reason you absolutely must have a program fragment that mentions one of the delimiters,
       like this:

               print "Oh no, a delimiter: --@]\n"

       you may be able to make it work by doing this instead:

               # Fake matching delimiter in a comment: [@--
               print "Oh no, a delimiter: --@]\n"

       It may be safer to choose delimiters that begin with a newline character.

       Because the parsing of templates is simplified by the absence of backslash escapes, using
       alternative "DELIMITERS" may speed up the parsing process by 20-25%.  This shows that my
       original choice of "{" and "}" was very bad.

   "PREPEND" feature and using "strict" in templates
       Suppose you would like to use "strict" in your templates to detect undeclared variables
       and the like.  But each code fragment is a separate lexical scope, so you have to turn on
       "strict" at the top of each and every code fragment:

           { use strict;
             use vars '$foo';
             $foo = 14;


           { # we forgot to put `use strict' here
             my $result = $boo + 12;    # $boo is misspelled and should be $foo
             # No error is raised on `$boo'

       Because we didn't put "use strict" at the top of the second fragment, it was only active
       in the first fragment, and we didn't get any "strict" checking in the second fragment.
       Then we misspelled $foo and the error wasn't caught.

       "Text::Template" version 1.22 and higher has a new feature to make this easier.  You can
       specify that any text at all be automatically added to the beginning of each program

       When you make a call to "fill_in", you can specify a

           PREPEND => 'some perl statements here'

       option; the statements will be prepended to each program fragment for that one call only.
       Suppose that the "fill_in" call included a

           PREPEND => 'use strict;'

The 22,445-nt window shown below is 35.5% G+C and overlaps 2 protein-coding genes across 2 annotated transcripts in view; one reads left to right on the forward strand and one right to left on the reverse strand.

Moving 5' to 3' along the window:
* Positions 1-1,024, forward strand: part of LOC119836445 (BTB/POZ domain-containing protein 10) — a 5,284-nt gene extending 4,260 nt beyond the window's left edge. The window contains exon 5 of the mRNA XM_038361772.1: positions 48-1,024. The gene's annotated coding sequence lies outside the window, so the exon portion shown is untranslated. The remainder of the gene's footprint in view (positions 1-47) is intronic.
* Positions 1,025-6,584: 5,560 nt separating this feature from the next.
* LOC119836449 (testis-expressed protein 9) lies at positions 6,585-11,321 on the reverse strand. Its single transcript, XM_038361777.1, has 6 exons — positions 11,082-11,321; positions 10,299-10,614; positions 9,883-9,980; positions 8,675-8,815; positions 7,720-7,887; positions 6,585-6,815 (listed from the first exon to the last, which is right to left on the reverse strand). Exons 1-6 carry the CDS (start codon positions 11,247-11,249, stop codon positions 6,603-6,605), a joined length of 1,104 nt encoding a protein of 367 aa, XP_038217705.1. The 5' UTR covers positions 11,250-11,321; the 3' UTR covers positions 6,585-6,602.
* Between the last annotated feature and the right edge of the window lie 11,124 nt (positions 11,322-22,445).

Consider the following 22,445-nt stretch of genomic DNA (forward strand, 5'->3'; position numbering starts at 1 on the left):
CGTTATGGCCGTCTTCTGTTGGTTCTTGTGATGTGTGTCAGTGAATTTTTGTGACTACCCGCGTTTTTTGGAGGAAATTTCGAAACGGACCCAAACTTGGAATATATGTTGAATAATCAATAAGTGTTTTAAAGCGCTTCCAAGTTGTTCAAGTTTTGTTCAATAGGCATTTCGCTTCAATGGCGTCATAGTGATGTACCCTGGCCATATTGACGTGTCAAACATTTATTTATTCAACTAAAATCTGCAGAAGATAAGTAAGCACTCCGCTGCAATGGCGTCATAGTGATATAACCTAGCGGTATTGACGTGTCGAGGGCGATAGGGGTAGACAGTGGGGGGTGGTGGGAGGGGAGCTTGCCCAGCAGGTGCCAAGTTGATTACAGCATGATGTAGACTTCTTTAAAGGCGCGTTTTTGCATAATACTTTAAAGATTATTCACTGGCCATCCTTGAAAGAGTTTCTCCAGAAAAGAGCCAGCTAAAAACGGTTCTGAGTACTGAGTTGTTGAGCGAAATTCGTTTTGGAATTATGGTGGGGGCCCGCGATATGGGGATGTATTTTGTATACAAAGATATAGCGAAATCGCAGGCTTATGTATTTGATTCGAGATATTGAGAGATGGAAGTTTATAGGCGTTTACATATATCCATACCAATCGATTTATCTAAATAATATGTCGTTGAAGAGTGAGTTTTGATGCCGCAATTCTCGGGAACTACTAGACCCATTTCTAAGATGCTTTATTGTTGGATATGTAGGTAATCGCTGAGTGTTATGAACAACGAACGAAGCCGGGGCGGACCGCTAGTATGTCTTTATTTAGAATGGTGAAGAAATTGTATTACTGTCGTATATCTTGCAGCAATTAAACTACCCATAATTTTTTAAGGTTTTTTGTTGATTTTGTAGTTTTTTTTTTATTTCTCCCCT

option, and that the template looked like this:

           { use vars '$foo';
             $foo = 14;


           { my $result = $boo + 12;    # $boo is misspelled and should be $foo

       The code in the second fragment would fail, because $boo has not been declared.  "use
       strict" was implied, even though you did not write it explicitly, because the "PREPEND"
       option added it for you automatically.

       There are three other ways to do this.  At the time you create the template object with
       "new", you can also supply a "PREPEND" option, in which case the statements will be
       prepended each time you fill in that template.  If the "fill_in" call has its own
       "PREPEND" option, this overrides the one specified at the time you created the template.
       Finally, you can make the class method call

           Text::Template->always_prepend('perl statements');

       If you do this, then call calls to "fill_in" for any template will attach the perl
       statements to the beginning of each program fragment, except where overridden by "PREPEND"
       options to "new" or "fill_in".

       An alternative to adding "use strict;" to the PREPEND option, you can pass STRICT => 1 to
       fill_in when also passing the HASH option.

       Suppose that the "fill_in" call included both

           HASH   => {$foo => ''} and
           STRICT => 1

       options, and that the template looked like this:

             $foo = 14;


           { my $result = $boo + 12;    # $boo is misspelled and should be $foo